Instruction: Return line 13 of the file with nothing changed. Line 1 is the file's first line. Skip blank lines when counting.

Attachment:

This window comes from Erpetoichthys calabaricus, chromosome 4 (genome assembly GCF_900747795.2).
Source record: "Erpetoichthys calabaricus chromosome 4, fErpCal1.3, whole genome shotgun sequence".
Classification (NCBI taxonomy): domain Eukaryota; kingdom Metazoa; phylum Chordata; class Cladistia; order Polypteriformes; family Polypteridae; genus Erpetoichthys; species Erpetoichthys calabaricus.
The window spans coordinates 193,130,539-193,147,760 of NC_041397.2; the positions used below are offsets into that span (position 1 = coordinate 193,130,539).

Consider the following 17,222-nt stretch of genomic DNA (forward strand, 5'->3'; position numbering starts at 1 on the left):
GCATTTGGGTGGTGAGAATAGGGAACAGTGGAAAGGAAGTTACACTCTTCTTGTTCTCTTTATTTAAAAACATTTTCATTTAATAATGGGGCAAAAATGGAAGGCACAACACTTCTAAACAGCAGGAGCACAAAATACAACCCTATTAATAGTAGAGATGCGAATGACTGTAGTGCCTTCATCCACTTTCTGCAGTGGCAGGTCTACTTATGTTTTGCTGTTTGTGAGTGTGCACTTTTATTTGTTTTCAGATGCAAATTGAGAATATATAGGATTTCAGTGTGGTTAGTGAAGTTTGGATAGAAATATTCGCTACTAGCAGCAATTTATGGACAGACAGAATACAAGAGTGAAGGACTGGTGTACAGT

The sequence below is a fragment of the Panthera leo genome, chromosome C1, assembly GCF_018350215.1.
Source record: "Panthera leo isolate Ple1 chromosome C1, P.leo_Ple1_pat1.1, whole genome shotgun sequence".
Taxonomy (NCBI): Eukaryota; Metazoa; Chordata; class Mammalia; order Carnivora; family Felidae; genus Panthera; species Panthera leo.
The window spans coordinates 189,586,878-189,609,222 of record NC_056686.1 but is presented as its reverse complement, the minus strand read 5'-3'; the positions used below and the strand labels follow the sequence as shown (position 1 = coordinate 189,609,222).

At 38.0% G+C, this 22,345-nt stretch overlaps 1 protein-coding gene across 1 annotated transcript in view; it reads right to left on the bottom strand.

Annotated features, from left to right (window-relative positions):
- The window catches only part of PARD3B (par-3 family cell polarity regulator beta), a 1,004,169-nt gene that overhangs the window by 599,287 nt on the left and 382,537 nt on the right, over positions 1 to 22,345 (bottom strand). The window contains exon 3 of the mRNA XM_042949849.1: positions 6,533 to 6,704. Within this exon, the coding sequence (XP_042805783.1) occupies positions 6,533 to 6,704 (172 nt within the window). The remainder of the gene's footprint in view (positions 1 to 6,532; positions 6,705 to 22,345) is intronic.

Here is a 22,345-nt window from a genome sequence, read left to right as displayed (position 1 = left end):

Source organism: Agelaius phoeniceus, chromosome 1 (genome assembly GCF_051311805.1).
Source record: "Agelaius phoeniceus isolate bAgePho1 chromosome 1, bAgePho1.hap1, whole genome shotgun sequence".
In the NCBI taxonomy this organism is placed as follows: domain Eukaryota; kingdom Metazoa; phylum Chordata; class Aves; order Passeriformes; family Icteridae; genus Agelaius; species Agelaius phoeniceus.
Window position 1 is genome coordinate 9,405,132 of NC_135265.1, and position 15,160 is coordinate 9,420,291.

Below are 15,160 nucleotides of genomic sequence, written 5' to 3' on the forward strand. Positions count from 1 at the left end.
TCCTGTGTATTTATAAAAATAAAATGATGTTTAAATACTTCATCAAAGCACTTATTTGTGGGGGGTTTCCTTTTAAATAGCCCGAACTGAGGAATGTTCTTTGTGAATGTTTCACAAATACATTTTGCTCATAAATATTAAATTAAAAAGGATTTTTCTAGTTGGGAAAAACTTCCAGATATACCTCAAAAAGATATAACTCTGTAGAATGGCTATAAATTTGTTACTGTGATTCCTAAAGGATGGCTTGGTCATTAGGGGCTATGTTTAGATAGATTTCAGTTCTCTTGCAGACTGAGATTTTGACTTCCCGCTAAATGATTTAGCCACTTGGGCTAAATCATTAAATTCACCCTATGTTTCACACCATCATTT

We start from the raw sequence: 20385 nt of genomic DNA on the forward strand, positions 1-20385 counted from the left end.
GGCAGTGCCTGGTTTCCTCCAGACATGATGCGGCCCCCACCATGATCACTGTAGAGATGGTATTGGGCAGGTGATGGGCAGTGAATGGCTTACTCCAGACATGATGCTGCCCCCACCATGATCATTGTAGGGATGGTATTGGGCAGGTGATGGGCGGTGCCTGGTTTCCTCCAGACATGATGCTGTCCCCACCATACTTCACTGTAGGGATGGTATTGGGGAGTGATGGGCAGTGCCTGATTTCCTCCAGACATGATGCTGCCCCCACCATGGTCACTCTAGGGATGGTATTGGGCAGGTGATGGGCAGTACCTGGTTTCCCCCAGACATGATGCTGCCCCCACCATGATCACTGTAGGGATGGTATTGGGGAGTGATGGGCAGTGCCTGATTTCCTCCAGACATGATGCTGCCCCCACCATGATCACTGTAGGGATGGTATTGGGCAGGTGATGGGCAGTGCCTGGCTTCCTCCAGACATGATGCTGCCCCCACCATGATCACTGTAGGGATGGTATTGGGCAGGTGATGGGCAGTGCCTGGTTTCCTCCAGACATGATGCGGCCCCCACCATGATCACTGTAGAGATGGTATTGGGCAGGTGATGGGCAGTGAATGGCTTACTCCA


- The window catches only part of PARD3B (par-3 family cell polarity regulator beta), a 1,004,169-nt gene that overhangs the window by 599,287 nt on the left and 382,537 nt on the right, over positions 1 to 22,345 (bottom strand). The window contains exon 3 of the mRNA XM_042949849.1: positions 6,533 to 6,704. Within this exon, the coding sequence (XP_042805783.1) occupies positions 6,533 to 6,704 (172 nt within the window). The remainder of the gene's footprint in view (positions 1 to 6,532; positions 6,705 to 22,345) is intronic.